One federal judge struck down President Donald Trump’s Proclamation 9822, which limits asylum claims to those entering the United States at an officially designated port of entry, as another federal judge issued a national injunction preventing the rule’s application.
The policy was aimed at curbing the flow of Central American migrants coming to the United States, many in international caravans through Mexico.
Proclamation 9822, signed by the president on Nov. 9, 2018, declares that any asylum seekers trying to enter the United States must do so at a legal port of entry in order to have their asylum claims processed. Those entering illegally won’t be processed, according to the document.
“The continuing and threatened mass migration of aliens with no basis for admission into the United States through our southern border has precipitated a crisis and undermines the integrity of our borders,” Trump stated in the proclamation.
“I therefore must take immediate action to protect the national interest, and to maintain the effectiveness of the asylum system for legitimate asylum seekers who demonstrate that they have fled persecution and warrant the many special benefits associated with asylum.”
But U.S. District Judge Randolph D. Moss of the U.S. District Court for the District of Columbia, appointed in 2014 by then-President Barack Obama, found in a 77-page decision on Aug. 2 that Trump’s proclamation both runs afoul of the Administrative Procedure Act (APA) and is “inconsistent with” the Immigration and Nationality Act (INA).
Moss quoted the INA: “any alien who is physically present in the United States or who arrives in the United States (whether or not at a designated port of arrival…), irrespective of such alien’s status, may apply for asylum.”
The Trump administration argued unsuccessfully that the policy doesn’t hinder action by would-be asylees who enter the U.S. outside a legal port of entry, but took the position such individuals were ineligible to seek asylum in the first place.
Judge Moss disagreed.
“As a matter of common usage, no one would draw a meaningful distinction, for example, between a rule providing that children may not apply for a driver’s license and one providing that children are not eligible to receive a driver’s license,” he wrote. “Both locutions mean the same thing.”
The successful plaintiffs were represented by the Washington-based Hogan Lovells, Williams & Connolly, as well as the New York-based Human Rights First and the Chicago-based National Immigrant Justice Center.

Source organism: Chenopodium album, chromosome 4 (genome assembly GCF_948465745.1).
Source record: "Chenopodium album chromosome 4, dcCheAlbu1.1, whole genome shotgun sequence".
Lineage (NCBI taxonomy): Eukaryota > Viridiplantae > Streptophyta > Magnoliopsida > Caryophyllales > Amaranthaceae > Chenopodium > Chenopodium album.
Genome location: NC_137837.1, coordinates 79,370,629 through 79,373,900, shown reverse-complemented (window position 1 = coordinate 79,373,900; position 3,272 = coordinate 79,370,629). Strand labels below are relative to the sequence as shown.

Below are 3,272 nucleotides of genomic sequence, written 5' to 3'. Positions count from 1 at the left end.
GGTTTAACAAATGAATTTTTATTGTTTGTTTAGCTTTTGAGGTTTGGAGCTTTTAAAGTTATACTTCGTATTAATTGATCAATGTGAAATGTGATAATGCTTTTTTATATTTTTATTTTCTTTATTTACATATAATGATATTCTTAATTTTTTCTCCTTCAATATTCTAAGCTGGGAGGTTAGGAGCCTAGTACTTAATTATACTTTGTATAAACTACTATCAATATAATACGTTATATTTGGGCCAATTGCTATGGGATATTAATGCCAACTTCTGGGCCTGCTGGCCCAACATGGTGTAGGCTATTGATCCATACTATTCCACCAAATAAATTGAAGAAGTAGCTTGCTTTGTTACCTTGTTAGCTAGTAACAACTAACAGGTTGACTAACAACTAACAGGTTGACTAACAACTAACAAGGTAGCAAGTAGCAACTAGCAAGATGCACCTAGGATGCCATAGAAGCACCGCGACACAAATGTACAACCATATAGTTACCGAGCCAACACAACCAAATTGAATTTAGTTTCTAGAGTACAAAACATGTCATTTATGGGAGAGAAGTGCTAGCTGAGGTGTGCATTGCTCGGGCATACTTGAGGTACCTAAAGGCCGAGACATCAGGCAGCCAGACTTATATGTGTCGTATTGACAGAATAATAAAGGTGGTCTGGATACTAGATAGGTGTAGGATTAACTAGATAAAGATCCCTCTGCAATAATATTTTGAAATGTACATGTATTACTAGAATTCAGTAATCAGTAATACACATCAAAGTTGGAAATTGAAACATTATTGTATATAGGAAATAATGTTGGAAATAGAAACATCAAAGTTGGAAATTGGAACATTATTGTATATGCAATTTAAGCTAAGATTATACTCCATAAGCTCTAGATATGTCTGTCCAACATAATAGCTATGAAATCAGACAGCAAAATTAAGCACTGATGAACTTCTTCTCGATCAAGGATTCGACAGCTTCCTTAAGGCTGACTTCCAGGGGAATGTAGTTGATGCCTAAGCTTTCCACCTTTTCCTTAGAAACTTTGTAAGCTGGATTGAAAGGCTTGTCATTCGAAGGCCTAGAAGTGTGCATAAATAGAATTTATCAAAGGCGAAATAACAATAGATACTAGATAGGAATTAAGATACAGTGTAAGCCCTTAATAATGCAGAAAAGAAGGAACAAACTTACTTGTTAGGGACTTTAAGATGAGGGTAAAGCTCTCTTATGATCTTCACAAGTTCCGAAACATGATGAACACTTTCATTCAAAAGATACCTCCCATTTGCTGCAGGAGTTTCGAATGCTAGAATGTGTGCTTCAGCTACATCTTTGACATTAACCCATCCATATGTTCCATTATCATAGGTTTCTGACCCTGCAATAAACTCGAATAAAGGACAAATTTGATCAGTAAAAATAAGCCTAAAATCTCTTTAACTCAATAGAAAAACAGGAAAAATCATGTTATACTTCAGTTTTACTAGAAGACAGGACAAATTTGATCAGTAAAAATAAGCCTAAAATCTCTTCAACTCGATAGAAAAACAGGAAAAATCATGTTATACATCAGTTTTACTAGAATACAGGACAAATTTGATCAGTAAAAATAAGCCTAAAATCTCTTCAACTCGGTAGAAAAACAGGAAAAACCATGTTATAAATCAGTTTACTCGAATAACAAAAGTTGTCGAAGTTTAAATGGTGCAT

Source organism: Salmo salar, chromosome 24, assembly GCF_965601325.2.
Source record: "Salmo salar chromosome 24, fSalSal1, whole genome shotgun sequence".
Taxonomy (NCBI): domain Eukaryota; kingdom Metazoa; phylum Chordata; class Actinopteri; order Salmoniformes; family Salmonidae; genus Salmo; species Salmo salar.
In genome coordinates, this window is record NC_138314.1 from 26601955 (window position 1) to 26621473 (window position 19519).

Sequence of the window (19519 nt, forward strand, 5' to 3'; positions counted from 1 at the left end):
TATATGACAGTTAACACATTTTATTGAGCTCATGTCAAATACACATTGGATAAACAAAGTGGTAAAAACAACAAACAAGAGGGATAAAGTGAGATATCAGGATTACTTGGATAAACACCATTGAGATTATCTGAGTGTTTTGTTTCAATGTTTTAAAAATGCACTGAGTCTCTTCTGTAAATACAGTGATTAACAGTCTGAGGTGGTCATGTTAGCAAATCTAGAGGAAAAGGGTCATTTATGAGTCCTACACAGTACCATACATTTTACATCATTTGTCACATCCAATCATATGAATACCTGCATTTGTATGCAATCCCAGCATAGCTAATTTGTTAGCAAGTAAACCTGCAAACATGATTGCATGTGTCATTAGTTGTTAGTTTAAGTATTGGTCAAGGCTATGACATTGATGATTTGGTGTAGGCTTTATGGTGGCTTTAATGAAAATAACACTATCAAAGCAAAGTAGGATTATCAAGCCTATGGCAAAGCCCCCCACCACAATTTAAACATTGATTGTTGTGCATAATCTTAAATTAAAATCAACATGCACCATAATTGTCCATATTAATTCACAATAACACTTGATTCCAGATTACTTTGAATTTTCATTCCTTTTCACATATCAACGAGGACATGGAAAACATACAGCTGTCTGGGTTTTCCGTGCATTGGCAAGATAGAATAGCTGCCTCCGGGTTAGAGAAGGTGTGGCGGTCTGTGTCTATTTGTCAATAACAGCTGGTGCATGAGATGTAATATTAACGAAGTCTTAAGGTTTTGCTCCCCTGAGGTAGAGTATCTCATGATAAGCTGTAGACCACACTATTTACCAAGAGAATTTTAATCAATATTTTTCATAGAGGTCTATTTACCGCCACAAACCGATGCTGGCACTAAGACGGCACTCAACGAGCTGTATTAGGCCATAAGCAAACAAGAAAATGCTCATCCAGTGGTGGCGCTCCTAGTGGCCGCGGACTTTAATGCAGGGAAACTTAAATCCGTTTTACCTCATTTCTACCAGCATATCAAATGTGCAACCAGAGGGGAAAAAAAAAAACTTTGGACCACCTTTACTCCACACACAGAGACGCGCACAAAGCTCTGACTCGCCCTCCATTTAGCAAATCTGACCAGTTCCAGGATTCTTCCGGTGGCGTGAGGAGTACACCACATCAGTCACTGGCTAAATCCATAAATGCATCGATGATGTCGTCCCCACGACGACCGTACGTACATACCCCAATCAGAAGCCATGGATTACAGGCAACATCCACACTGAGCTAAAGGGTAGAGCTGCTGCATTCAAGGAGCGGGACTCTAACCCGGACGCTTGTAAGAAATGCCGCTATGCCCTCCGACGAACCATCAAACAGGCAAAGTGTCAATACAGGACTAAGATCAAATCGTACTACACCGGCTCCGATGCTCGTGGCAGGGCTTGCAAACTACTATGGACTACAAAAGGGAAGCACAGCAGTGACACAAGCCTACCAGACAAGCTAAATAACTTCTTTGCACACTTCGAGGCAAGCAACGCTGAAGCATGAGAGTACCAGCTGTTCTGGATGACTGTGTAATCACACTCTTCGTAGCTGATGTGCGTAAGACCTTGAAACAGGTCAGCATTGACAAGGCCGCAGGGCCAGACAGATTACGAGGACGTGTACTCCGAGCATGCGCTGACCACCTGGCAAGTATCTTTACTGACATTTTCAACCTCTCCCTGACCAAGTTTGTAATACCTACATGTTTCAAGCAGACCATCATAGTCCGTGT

Moss refused a request by plaintiffs to issue a nationwide so-called universal injunction preventing the government from enforcing the rule. His decision holds only in the jurisdiction of the U.S. District Court for the District of Columbia.
Asylum policy has been the subject of a raft of recent rulings by federal judges.
In the last few days, another federal judge also declined to issue a nationwide injunction against the rule, while a different federal judge moved forward with precisely such an injunction.
The APA, which is Public Law 79-404, governs how federal agencies propose and establish regulations and gives federal courts oversight over agency actions. The statute serves as a kind of “constitution” for U.S. administrative law, according to legal scholars.
“Fortunately, the court need not engage in such logistical gymnastics because the language of the APA and the controlling D.C. Circuit precedent are unambiguous,” Moss wrote in his order. “The Court … concludes that the proper remedy is to set the rule aside.”
Judge Jon Tigar of the Northern District of California, also an Obama appointee, found on July 24 that the rule was “inconsistent with the existing asylum laws” approved by Congress, and he issued an injunction preventing the administration from acting on the rule.
The same day, Moss’s colleague, U.S. District Judge Timothy Kelly of the District of Columbia, a Trump appointee, denied a request for a temporary restraining order against the rule dealing with asylum policy.
Moss’s ruling came after U.S. Attorney General William Barr ordered July 29 that individuals who claim they fear persecution in their home countries because of threats to their family members will no longer be eligible for asylum in this country. An asylum-seeker is required to demonstrate a well-founded fear of persecution based on religion, race, nationality, political opinion, or membership in a specific social group.
Barr overturned a decision by the Board of Immigration Appeals that held that a Mexican man’s family was a recognizable social group.